Is North Korea testing chemical and biological weapons on humans? The answer almost certainly is yes. Is it experimenting on children and the mentally handicapped? Probably so.
After decades of development, Pyongyang has stockpiled 2,500 to 5,000 tons of chemical weapons — mainly mustard gas, sarin, phosgene, and hydrogen cyanide — and is capable of rapid production in time of war. The arsenal, one of the world’s largest, can be fired into South Korea either by artillery shell or with missiles.
When he was director of National Intelligence, John Negroponte cited the North’s chemical weapons as among the “greatest threats” to the United States. The North is believed to operate 12 facilities producing chemicals for war use.
North Korea has also weaponized anthrax, smallpox, pneumonic plague, cholera, and botulism and may have as many as 5,000 tons of biological agents. Kim Jong Il’s militant state is thought to have at least 20 plants involved in developing and producing these weapons. The North’s program started in the 1960s, and it has a high call on the nation’s meager resources.
So far, there has been no documented use of North Korea’s chemical or biological agents on foreigners, but that does not mean there have been no victims. Some, such as national security analyst John Loftus, think the high toll — perhaps 3,000 killed or injured — resulting from the train blast in Ryongchon, a town close to the China border, in April 2004 was the result of the release of chemical or biological agents being transported to Syria. That charge has never been proven..
More certain, however, are the accusations that North Korea has tested chemical and biological agents on its own people. “An officer ordered me to select 50 healthy female prisoners. One of the guards handed me a basket full of soaked cabbage, told me not to eat it but to give it to the fifty women,” said Sun Ok Lee, a former prisoner, in the middle of this decade. “All who ate the cabbage leaves started violently vomiting blood and screaming with pain. It was hell. In less than 20 minutes they were quite dead.”
None of the allegations, including Lee’s, can be substantiated. All of them come from refugees and defectors, who have a general motive to make their stories appear of great value to South Korean and Western intelligence agencies. As a result of the incentive to fabricate, some of what we hear from those fleeing Kim’s state is almost certainly untrue.
For example, Pyongyang — and some of its harshest critics — allege that the BBC 2004 program Access to Evil, which reported that chemical weapons were used on political prisoners, relied on faked North Korean documents. The documents — orders to transfer prisoners for the purpose of experimentation — could be forgeries because they carry seals that do not look genuine.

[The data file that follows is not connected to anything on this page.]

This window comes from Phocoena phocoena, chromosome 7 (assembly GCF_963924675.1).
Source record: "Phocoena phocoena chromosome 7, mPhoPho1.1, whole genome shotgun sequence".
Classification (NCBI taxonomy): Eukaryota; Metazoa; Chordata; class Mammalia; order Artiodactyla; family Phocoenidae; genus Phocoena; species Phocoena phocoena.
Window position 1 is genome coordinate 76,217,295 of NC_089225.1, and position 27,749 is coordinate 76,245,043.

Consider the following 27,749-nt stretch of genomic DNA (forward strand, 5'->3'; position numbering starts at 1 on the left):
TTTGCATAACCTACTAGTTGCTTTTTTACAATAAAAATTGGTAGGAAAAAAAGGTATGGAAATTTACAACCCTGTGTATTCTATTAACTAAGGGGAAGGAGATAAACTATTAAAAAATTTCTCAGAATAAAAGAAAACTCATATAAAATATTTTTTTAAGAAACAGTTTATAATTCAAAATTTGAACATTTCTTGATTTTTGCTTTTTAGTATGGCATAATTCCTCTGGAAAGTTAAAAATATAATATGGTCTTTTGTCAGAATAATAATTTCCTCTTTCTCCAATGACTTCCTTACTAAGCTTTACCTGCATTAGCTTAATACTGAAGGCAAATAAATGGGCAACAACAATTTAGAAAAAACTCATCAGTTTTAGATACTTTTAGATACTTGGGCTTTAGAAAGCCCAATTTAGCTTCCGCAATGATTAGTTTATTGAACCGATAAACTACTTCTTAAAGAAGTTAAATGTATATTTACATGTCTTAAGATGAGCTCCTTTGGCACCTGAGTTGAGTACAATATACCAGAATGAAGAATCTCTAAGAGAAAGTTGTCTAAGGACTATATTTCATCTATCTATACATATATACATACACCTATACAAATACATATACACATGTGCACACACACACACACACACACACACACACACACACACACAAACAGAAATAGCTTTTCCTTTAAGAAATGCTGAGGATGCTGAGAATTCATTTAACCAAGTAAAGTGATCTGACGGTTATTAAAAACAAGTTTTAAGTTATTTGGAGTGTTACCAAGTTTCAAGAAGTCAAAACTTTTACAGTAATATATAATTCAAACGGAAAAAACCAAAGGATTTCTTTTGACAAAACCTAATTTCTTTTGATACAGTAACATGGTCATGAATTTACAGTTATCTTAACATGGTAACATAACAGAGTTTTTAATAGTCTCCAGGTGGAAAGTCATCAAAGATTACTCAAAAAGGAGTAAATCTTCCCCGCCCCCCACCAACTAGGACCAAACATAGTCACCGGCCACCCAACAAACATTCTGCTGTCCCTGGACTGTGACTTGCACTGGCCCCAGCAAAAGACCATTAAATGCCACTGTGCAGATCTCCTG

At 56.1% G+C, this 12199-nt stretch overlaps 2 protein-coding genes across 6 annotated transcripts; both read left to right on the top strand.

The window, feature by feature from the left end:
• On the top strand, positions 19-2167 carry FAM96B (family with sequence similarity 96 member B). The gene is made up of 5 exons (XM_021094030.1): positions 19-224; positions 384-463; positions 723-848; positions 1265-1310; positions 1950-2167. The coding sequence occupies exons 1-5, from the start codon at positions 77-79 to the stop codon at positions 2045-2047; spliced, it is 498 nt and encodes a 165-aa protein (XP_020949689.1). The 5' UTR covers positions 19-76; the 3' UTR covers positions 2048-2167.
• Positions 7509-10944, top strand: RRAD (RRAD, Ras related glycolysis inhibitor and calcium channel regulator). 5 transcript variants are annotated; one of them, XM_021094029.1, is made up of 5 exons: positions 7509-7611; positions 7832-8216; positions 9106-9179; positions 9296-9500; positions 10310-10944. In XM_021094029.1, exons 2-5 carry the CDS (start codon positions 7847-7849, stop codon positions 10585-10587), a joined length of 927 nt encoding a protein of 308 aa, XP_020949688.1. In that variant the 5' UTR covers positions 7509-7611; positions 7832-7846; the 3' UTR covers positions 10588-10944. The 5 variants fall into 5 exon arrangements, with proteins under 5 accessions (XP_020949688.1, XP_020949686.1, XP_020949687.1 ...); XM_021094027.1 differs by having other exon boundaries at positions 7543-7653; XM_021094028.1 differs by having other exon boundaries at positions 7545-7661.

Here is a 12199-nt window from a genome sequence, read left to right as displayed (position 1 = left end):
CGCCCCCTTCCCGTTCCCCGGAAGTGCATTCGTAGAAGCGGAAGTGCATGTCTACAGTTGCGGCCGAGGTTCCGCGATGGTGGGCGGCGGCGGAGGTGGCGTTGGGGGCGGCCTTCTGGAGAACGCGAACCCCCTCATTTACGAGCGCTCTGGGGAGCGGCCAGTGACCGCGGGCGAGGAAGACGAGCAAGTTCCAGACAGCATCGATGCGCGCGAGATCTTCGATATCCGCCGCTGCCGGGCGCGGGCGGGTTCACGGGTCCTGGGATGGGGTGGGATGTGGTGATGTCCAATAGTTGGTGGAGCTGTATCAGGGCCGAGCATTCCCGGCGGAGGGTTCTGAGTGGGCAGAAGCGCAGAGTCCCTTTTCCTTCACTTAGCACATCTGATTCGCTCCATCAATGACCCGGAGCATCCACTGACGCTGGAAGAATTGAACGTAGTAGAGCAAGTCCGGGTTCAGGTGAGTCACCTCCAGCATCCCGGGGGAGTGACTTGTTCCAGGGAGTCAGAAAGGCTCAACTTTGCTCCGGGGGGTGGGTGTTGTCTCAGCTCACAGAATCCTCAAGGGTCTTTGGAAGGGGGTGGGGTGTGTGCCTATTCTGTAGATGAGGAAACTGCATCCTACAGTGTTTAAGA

Yet even if some defector stories are untrue, fleeing North Koreans, over time, have told essentially the same story, thereby unintentionally corroborating each other. For instance, Kwon Hyok, formerly the chief of security at the now-infamous Camp 22, states that small groups of people were led into a chamber with glass windows and suffocated with gas while technicians observed the gruesome process. Compare this to the testimony of Im Chun-yong, a former North Korean commando. He says one of his soldiers told him of a facility on an island off the country’s west coast where people were put into a glass chamber. “Poisonous gas was injected in,” Im says, relating the story secondhand. “He watched doctors time how long it took for them to die.”
Kim Sang-hun says that when he was a UN official he had interviewed hundreds of fleeing citizens, and most of them talked about the horrifying testing. “Human experimentation is a widespread practice,” he notes.
Im, once a captain in Brigade No. 19, a special forces unit, confirms the experimentation is commonplace and also alleges that the government uses mentally and physically handicapped children, relating the story of his commander, who was essentially forced to give up his 12-year-old mentally ill daughter in the early 1990s. There may be as many as five locations where such testing takes place, says Kim, the former UN official.
North Korea is not only testing chemical and biological weapons, it is also rehearsing their use. Im said he was given training on firing a “bazooka-style” weapon delivering WMD.
Would North Korea actually use its chemical and biological weapons? Im, for one, is convinced Kim Jong Il would not hesitate to do so. The country, after all, is run by ruthless men and women who have committed horrific acts in the past. Killing their own citizens, especially the handicapped, is consistent with all we know about the criminals responsible for the most abhorrent regime on earth today.